We reported that FL-Gal9 was elevated in the plasma of patients with acute HIV [24], dengue [25], or malaria [26] and that their levels reflected disease severity. Furthermore, the FL and cleaved forms of OPN were elevated in the plasma of dengue patients [27]. Gal-9 is cleaved by neutrophil elastase, matrix metalloproteinase (MMP)-3 [28], and thrombin [29], and OPN is cleaved by thrombin, MMP-3, MMP-7, and MMP-9 [30,31].

Thrombin is involved in COVID-19-associated coagulopathy and is highly expressed in inflamed lesions and sites of tissue remodeling [32,33]. These enzymes might cleave Gal-9 and/or OPN in inflamed tissues; therefore, we measured their FL and cleaved forms to provide in-depth pathophysiological information on COVID-19 patients. We previously reported that analysis by enzyme-linked immunosorbent assay (ELISA) differentiated between the levels of the cleaved form of OPN (undefined (Ud)-OPN) and FL-OPN [27].

Recently, we established the ELISA system which can differentiate the truncated form of Gal-9 (Tr-Gal9) and FL-Gal9 [34], and reported that plasma levels of Tr-Gal9 reflected inflammation and the severity of disease in acquired immunodeficiency syndrome (AIDS) and AIDS associated with tuberculosis (AIDS/TB) patients [35].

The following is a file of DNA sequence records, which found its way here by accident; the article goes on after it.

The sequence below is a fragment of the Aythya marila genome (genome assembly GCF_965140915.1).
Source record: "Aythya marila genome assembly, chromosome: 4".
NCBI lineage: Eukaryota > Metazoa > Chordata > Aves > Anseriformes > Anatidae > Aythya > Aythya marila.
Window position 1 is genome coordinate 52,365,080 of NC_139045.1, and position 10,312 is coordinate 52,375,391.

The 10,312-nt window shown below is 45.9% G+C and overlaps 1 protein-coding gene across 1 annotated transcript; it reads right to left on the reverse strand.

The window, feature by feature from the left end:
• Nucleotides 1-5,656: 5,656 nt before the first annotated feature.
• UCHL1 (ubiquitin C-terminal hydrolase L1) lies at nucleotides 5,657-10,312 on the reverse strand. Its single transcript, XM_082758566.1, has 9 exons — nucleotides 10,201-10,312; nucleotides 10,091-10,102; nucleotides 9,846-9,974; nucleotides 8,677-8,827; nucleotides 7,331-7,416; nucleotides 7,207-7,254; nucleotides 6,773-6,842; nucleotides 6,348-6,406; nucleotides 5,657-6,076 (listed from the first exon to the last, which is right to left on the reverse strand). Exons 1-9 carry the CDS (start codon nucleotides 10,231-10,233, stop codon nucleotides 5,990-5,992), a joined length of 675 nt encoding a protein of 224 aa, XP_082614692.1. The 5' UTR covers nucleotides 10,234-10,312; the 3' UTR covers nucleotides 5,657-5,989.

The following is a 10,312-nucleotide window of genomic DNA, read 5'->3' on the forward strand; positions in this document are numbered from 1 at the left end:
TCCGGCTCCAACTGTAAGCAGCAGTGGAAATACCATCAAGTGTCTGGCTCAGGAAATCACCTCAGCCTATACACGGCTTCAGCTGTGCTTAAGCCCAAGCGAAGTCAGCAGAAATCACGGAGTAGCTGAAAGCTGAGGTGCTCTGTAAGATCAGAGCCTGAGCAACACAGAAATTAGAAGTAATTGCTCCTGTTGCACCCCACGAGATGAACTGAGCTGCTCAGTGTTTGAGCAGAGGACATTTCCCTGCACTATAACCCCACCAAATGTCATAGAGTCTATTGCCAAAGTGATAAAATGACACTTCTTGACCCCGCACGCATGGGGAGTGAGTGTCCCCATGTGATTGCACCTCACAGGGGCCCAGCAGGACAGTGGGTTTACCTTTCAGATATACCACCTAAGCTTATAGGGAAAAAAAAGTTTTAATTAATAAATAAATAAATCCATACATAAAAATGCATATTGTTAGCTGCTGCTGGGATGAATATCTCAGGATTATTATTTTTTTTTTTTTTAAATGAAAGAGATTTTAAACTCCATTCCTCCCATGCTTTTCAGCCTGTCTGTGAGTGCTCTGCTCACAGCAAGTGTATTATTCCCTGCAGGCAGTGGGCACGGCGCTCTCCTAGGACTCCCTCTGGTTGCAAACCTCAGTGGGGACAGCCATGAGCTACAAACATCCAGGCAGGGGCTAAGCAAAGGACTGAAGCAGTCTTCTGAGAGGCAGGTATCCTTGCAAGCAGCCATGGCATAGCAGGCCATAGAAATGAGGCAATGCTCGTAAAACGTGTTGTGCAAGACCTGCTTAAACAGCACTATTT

As a systemic inflammatory marker, C-reactive protein (CRP) was associated with disease development and showed good performance in predicting severity in an early stage of COVID-19 [36]. CRP is known to be synthesized by IL-6-dependent and -independent pathways [37]. Cytokine, soluble interleukin-2 receptor α (sIL-2R), also known as CD25, released mainly from lymphocytes and monocytes, appears to play a role in the biology of COVID-19 and reflects its severity [38,39].

Patients with COVID-19 with markedly elevated d-dimer levels may require hospitalization, despite the severity of clinical presentation, according to the International Society of Thrombosis and Hemostasis guideline [40]. The elevations of d-dimer and ferritin, another inflammatory coagulation marker, were also known to be associated with poor outcome of the patients [41].

It is known that kidney diseases are associated with COVID-19 infection and creatinine levels are elevated in these patients [42]. Patients with elevated urinary β2-microglobulin (B2M) and creatinine levels showed lower rates of discharge [43].

In this study, we measured the levels of FL-OPN, FL-Gal9, and their truncated forms in COVID-19 patients and investigated the correlation with the above clinically commonly used indicators of inflammation, renal function, and abnormal coagulation. We also determined whether they reflect clinical severity and the therapeutic efficacy of TCZ in COVID-19 patients.

reference link : https://www.ncbi.nlm.nih.gov/pmc/articles/PMC8125627/


More information: Najmeh Bozorgmehr et al, Galectin-9, a Player in Cytokine Release Syndrome and a Surrogate Diagnostic Biomarker in SARS-CoV-2 Infection, mBio (2021). DOI: 10.1128/mBio.00384-21